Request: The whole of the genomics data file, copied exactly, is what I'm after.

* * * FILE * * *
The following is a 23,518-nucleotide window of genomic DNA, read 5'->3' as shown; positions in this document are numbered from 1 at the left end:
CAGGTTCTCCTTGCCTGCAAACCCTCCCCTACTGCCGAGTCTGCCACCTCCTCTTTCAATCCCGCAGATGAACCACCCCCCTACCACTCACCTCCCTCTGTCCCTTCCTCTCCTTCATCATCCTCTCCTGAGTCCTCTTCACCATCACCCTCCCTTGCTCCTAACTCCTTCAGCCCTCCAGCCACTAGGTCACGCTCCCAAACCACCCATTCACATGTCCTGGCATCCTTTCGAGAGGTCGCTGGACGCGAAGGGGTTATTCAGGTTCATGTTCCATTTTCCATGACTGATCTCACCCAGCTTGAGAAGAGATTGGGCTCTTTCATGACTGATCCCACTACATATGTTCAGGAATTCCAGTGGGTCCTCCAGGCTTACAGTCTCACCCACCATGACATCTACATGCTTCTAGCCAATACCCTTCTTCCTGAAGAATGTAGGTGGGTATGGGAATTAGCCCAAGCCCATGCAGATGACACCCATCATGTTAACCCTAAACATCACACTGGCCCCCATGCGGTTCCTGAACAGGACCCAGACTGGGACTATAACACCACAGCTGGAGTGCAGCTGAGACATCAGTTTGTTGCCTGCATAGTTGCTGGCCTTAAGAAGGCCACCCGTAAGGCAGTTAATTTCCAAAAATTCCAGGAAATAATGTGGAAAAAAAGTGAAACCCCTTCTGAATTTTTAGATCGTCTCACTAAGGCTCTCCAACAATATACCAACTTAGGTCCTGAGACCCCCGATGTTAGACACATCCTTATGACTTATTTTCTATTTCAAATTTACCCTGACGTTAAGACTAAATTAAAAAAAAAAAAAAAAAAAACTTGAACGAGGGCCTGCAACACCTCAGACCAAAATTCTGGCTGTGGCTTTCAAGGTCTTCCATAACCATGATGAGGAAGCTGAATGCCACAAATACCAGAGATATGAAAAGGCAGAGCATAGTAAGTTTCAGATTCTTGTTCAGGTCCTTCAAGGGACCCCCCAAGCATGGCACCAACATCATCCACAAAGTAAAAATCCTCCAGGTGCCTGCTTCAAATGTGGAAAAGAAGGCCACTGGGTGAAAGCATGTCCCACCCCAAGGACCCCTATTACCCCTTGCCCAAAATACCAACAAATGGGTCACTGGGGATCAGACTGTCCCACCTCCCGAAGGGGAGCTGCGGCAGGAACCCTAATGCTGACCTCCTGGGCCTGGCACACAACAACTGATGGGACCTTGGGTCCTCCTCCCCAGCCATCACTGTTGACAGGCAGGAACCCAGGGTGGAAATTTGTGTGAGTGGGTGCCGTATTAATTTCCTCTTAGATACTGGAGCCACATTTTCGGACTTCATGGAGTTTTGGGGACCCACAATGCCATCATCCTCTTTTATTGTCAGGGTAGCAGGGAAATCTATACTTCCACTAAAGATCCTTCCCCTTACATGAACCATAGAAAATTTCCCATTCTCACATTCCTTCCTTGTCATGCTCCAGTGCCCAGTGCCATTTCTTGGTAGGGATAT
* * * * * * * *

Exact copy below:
The following is a 23,518-nucleotide window of genomic DNA, read 5'->3' as shown; positions in this document are numbered from 1 at the left end:
CAGGTTCTCCTTGCCTGCAAACCCTCCCCTACTGCCGAGTCTGCCACCTCCTCTTTCAATCCCGCAGATGAACCACCCCCCTACCACTCACCTCCCTCTGTCCCTTCCTCTCCTTCATCATCCTCTCCTGAGTCCTCTTCACCATCACCCTCCCTTGCTCCTAACTCCTTCAGCCCTCCAGCCACTAGGTCACGCTCCCAAACCACCCATTCACATGTCCTGGCATCCTTTCGAGAGGTCGCTGGACGCGAAGGGGTTATTCAGGTTCATGTTCCATTTTCCATGACTGATCTCACCCAGCTTGAGAAGAGATTGGGCTCTTTCATGACTGATCCCACTACATATGTTCAGGAATTCCAGTGGGTCCTCCAGGCTTACAGTCTCACCCACCATGACATCTACATGCTTCTAGCCAATACCCTTCTTCCTGAAGAATGTAGGTGGGTATGGGAATTAGCCCAAGCCCATGCAGATGACACCCATCATGTTAACCCTAAACATCACACTGGCCCCCATGCGGTTCCTGAACAGGACCCAGACTGGGACTATAACACCACAGCTGGAGTGCAGCTGAGACATCAGTTTGTTGCCTGCATAGTTGCTGGCCTTAAGAAGGCCACCCGTAAGGCAGTTAATTTCCAAAAATTCCAGGAAATAATGTGGAAAAAAAGTGAAACCCCTTCTGAATTTTTAGATCGTCTCACTAAGGCTCTCCAACAATATACCAACTTAGGTCCTGAGACCCCCGATGTTAGACACATCCTTATGACTTATTTTCTATTTCAAATTTACCCTGACGTTAAGACTAAATTAAAAAAAAAAAAAAAAAAAACTTGAACGAGGGCCTGCAACACCTCAGACCAAAATTCTGGCTGTGGCTTTCAAGGTCTTCCATAACCATGATGAGGAAGCTGAATGCCACAAATACCAGAGATATGAAAAGGCAGAGCATAGTAAGTTTCAGATTCTTGTTCAGGTCCTTCAAGGGACCCCCCAAGCATGGCACCAACATCATCCACAAAGTAAAAATCCTCCAGGTGCCTGCTTCAAATGTGGAAAAGAAGGCCACTGGGTGAAAGCATGTCCCACCCCAAGGACCCCTATTACCCCTTGCCCAAAATACCAACAAATGGGTCACTGGGGATCAGACTGTCCCACCTCCCGAAGGGGAGCTGCGGCAGGAACCCTAATGCTGACCTCCTGGGCCTGGCACACAACAACTGATGGGACCTTGGGTCCTCCTCCCCAGCCATCACTGTTGACAGGCAGGAACCCAGGGTGGAAATTTGTGTGAGTGGGTGCCGTATTAATTTCCTCTTAGATACTGGAGCCACATTTTCGGACTTCATGGAGTTTTGGGGACCCACAATGCCATCATCCTCTTTTATTGTCAGGGTAGCAGGGAAATCTATACTTCCACTAAAGATCCTTCCCCTTACATGAACCATAGAAAATTTCCCATTCTCACATTCCTTCCTTGTCATGCTCCAGTGCCCAGTGCCATTTCTTGGTAGGGATAT